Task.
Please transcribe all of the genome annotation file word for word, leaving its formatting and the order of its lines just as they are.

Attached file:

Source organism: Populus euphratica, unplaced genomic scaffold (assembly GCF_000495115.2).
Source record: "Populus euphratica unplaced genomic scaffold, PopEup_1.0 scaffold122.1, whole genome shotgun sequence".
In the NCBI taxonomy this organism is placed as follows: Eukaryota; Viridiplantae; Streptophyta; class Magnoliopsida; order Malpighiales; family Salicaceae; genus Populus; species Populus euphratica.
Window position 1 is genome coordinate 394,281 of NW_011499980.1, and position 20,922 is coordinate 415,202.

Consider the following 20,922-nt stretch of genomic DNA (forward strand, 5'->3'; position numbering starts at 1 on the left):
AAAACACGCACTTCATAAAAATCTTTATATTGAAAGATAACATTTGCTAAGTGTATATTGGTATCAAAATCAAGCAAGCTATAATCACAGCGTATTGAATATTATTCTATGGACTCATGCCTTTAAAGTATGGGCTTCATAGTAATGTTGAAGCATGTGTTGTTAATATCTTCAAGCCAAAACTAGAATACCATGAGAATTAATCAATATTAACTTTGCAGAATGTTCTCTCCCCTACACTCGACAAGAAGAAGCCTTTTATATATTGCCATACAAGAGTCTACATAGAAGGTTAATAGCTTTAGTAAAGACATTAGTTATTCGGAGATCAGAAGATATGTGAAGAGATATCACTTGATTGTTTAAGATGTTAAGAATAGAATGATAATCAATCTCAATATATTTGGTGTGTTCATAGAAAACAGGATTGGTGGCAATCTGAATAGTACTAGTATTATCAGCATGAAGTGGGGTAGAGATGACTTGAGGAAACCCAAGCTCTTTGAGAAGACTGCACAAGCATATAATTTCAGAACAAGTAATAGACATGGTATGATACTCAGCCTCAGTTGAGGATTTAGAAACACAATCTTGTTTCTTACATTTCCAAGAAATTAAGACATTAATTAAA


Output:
Source organism: Populus euphratica, unplaced genomic scaffold (assembly GCF_000495115.2).
Source record: "Populus euphratica unplaced genomic scaffold, PopEup_1.0 scaffold122.1, whole genome shotgun sequence".
In the NCBI taxonomy this organism is placed as follows: Eukaryota; Viridiplantae; Streptophyta; class Magnoliopsida; order Malpighiales; family Salicaceae; genus Populus; species Populus euphratica.
Window position 1 is genome coordinate 394,281 of NW_011499980.1, and position 20,922 is coordinate 415,202.

Consider the following 20,922-nt stretch of genomic DNA (forward strand, 5'->3'; position numbering starts at 1 on the left):
AAAACACGCACTTCATAAAAATCTTTATATTGAAAGATAACATTTGCTAAGTGTATATTGGTATCAAAATCAAGCAAGCTATAATCACAGCGTATTGAATATTATTCTATGGACTCATGCCTTTAAAGTATGGGCTTCATAGTAATGTTGAAGCATGTGTTGTTAATATCTTCAAGCCAAAACTAGAATACCATGAGAATTAATCAATATTAACTTTGCAGAATGTTCTCTCCCCTACACTCGACAAGAAGAAGCCTTTTATATATTGCCATACAAGAGTCTACATAGAAGGTTAATAGCTTTAGTAAAGACATTAGTTATTCGGAGATCAGAAGATATGTGAAGAGATATCACTTGATTGTTTAAGATGTTAAGAATAGAATGATAATCAATCTCAATATATTTGGTGTGTTCATAGAAAACAGGATTGGTGGCAATCTGAATAGTACTAGTATTATCAGCATGAAGTGGGGTAGAGATGACTTGAGGAAACCCAAGCTCTTTGAGAAGACTGCACAAGCATATAATTTCAGAACAAGTAATAGACATGGTATGATACTCAGCCTCAGTTGAGGATTTAGAAACACAATCTTGTTTCTTACATTTCCAAGAAATTAAGACATTAATTAAA